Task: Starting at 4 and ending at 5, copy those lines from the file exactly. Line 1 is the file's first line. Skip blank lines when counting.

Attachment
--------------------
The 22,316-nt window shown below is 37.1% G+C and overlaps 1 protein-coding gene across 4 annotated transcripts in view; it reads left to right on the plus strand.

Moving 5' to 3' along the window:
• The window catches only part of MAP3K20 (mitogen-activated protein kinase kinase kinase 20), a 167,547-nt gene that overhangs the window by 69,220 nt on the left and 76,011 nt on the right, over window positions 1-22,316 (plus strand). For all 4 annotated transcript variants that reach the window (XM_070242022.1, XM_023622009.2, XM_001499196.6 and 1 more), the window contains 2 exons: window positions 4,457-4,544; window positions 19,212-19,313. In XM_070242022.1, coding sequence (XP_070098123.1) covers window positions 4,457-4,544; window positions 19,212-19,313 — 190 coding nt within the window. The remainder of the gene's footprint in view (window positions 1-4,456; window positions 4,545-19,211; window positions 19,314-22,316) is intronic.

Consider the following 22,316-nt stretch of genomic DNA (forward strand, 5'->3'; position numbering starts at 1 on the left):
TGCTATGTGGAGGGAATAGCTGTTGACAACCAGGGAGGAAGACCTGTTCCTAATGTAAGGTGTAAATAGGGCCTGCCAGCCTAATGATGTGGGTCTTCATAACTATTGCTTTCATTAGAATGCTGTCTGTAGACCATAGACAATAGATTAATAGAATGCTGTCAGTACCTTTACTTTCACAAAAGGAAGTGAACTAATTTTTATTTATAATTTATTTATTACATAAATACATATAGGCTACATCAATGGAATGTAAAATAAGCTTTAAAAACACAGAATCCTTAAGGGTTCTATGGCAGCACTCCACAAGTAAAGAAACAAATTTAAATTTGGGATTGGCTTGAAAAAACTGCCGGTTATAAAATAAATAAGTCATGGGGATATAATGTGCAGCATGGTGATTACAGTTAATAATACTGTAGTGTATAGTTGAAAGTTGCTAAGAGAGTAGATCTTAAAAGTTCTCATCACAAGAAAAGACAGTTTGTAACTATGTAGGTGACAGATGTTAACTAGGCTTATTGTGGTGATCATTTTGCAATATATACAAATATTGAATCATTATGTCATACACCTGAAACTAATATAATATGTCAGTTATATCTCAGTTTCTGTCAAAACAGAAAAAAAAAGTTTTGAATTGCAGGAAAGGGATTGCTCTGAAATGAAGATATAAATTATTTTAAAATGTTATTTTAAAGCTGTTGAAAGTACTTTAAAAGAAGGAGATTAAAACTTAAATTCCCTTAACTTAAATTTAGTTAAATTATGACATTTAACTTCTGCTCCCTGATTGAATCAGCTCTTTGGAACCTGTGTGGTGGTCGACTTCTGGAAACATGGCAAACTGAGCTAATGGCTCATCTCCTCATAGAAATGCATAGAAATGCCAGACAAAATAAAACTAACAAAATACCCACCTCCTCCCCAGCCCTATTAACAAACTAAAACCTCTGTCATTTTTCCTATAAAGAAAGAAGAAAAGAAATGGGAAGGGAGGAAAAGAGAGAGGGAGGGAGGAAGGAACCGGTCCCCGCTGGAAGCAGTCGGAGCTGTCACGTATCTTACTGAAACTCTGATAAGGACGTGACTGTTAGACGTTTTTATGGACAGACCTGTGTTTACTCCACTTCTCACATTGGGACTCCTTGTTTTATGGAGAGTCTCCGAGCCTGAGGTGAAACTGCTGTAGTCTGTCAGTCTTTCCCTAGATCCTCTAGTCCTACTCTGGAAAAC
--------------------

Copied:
Consider the following 22,316-nt stretch of genomic DNA (forward strand, 5'->3'; position numbering starts at 1 on the left):
TGCTATGTGGAGGGAATAGCTGTTGACAACCAGGGAGGAAGACCTGTTCCTAATGTAAGGTGTAAATAGGGCCTGCCAGCCTAATGATGTGGGTCTTCATAACTATTGCTTTCATTAGAATGCTGTCTGTAGACCATAGACAATAGATTAATAGAATGCTGTCAGTACCTTTACTTTCACAAAAGGAAGTGAACTAATTTTTATTTATAATTTATTTATTACATAAATACATATAGGCTACATCAATGGAATGTAAAATAAGCTTTAAAAACACAGAATCCTTAAGGGTTCTATGGCAGCACTCCACAAGTAAAGAAACAAATTTAAATTTGGGATTGGCTTGAAAAAACTGCCGGTTATAAAATAAATAAGTCATGGGGATATAATGTGCAGCATGGTGATTACAGTTAATAATACTGTAGTGTATAGTTGAAAGTTGCTAAGAGAGTAGATCTTAAAAGTTCTCATCACAAGAAAAGACAGTTTGTAACTATGTAGGTGACAGATGTTAACTAGGCTTATTGTGGTGATCATTTTGCAATATATACAAATATTGAATCATTATGTCATACACCTGAAACTAATATAATATGTCAGTTATATCTCAGTTTCTGTCAAAACAGAAAAAAAAAGTTTTGAATTGCAGGAAAGGGATTGCTCTGAAATGAAGATATAAATTATTTTAAAATGTTATTTTAAAGCTGTTGAAAGTACTTTAAAAGAAGGAGATTAAAACTTAAATTCCCTTAACTTAAATTTAGTTAAATTATGACATTTAACTTCTGCTCCCTGATTGAATCAGCTCTTTGGAACCTGTGTGGTGGTCGACTTCTGGAAACATGGCAAACTGAGCTAATGGCTCATCTCCTCATAGAAATGCATAGAAATGCCAGACAAAATAAAACTAACAAAATACCCACCTCCTCCCCAGCCCTATTAACAAACTAAAACCTCTGTCATTTTTCCTATAAAGAAAGAAGAAAAGAAATGGGAAGGGAGGAAAAGAGAGAGGGAGGGAGGAAGGAACCGGTCCCCGCTGGAAGCAGTCGGAGCTGTCACGTATCTTACTGAAACTCTGATAAGGACGTGACTGTTAGACGTTTTTATGGACAGACCTGTGTTTACTCCACTTCTCACATTGGGACTCCTTGTTTTATGGAGAGTCTCCGAGCCTGAGGTGAAACTGCTGTAGTCTGTCAGTCTTTCCCTAGATCCTCTAGTCCTACTCTGGAAAAC